The 2019 Dodge Challenger R/T Scat Pack 1320 is powered by a 392-cubic inch Hemi V8 that sends 485 horsepower and 475 lb-ft of torque towards the rear wheels by means of an 8-speed automatic transmission and a set of 3.09 rear gears. Compared to the standard 2.62 rear gears in my Hellcat Challenger, the 3.09s offer a noticeably quicker increase in engine speed compared to a stock Hellcat with the 2.62 gears. Mind you, I am not saying that the 1320 is quicker from a stop than a Hellcat, but when driving the 1320 and driving the Hellcat, the difference in rear end gearing is noticeable when you climb in and out of the throttle at low speeds, even with the big power advantage for the Hellcat.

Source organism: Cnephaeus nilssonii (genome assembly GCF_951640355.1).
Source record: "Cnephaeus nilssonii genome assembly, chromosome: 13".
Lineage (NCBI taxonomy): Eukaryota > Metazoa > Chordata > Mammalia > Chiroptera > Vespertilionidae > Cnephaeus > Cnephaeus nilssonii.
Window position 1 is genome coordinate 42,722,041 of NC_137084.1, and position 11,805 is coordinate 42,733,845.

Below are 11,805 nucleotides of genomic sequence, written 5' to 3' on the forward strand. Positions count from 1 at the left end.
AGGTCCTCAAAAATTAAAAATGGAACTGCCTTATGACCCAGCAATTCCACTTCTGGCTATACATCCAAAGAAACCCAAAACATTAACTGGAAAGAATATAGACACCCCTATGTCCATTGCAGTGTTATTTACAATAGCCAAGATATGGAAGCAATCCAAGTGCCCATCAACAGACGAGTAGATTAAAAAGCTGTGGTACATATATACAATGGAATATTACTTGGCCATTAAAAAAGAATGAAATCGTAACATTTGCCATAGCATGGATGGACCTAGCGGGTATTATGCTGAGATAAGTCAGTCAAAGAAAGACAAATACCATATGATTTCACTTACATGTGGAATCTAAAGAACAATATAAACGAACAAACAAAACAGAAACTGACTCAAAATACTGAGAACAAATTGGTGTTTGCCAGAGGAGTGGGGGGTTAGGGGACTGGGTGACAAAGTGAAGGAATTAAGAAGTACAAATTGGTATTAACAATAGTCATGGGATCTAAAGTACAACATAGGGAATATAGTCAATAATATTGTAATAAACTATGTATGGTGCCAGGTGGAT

That low-end acceleration is bolstered by a set of Nexen drag radials, which are one of the most popular topics of conversation among drag racers who are considering a Challenger 1320. Nexen is not a name that is well-known in the drag racing world and frankly, if a 1320 buyer expects these tires to perform like a Hoosier or Mickey Thompson drag radial, they are going to be disappointed. In fact, Im not sure if these tires grip as well as the relatively unloved Nitto drag radials from the Challenger Demon, but there is no question in my mind that the Nexen “drag spec” tires grip better than the standard tires on the Scat Pack or Hellcat Challenger.